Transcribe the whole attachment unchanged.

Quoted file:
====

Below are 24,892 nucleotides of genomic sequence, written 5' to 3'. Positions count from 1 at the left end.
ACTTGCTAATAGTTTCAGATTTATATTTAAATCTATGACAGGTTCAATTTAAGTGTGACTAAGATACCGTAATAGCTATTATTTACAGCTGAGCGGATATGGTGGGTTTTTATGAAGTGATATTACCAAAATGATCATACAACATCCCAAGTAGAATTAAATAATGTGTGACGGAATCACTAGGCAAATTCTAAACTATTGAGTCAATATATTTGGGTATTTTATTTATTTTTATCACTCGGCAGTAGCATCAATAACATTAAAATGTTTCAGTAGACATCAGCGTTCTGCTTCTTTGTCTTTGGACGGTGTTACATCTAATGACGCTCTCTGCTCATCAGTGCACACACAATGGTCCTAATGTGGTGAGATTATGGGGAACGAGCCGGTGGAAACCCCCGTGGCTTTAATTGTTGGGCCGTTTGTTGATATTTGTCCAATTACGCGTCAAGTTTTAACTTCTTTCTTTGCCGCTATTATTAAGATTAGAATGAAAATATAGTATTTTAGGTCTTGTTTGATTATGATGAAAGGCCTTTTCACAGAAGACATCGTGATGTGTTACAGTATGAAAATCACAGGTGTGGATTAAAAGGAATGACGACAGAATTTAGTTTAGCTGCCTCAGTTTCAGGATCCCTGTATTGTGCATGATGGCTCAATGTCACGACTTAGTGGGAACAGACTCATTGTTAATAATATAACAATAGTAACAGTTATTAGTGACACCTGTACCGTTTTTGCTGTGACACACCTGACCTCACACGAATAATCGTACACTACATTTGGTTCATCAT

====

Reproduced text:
Below are 24,892 nucleotides of genomic sequence, written 5' to 3'. Positions count from 1 at the left end.
ACTTGCTAATAGTTTCAGATTTATATTTAAATCTATGACAGGTTCAATTTAAGTGTGACTAAGATACCGTAATAGCTATTATTTACAGCTGAGCGGATATGGTGGGTTTTTATGAAGTGATATTACCAAAATGATCATACAACATCCCAAGTAGAATTAAATAATGTGTGACGGAATCACTAGGCAAATTCTAAACTATTGAGTCAATATATTTGGGTATTTTATTTATTTTTATCACTCGGCAGTAGCATCAATAACATTAAAATGTTTCAGTAGACATCAGCGTTCTGCTTCTTTGTCTTTGGACGGTGTTACATCTAATGACGCTCTCTGCTCATCAGTGCACACACAATGGTCCTAATGTGGTGAGATTATGGGGAACGAGCCGGTGGAAACCCCCGTGGCTTTAATTGTTGGGCCGTTTGTTGATATTTGTCCAATTACGCGTCAAGTTTTAACTTCTTTCTTTGCCGCTATTATTAAGATTAGAATGAAAATATAGTATTTTAGGTCTTGTTTGATTATGATGAAAGGCCTTTTCACAGAAGACATCGTGATGTGTTACAGTATGAAAATCACAGGTGTGGATTAAAAGGAATGACGACAGAATTTAGTTTAGCTGCCTCAGTTTCAGGATCCCTGTATTGTGCATGATGGCTCAATGTCACGACTTAGTGGGAACAGACTCATTGTTAATAATATAACAATAGTAACAGTTATTAGTGACACCTGTACCGTTTTTGCTGTGACACACCTGACCTCACACGAATAATCGTACACTACATTTGGTTCATCAT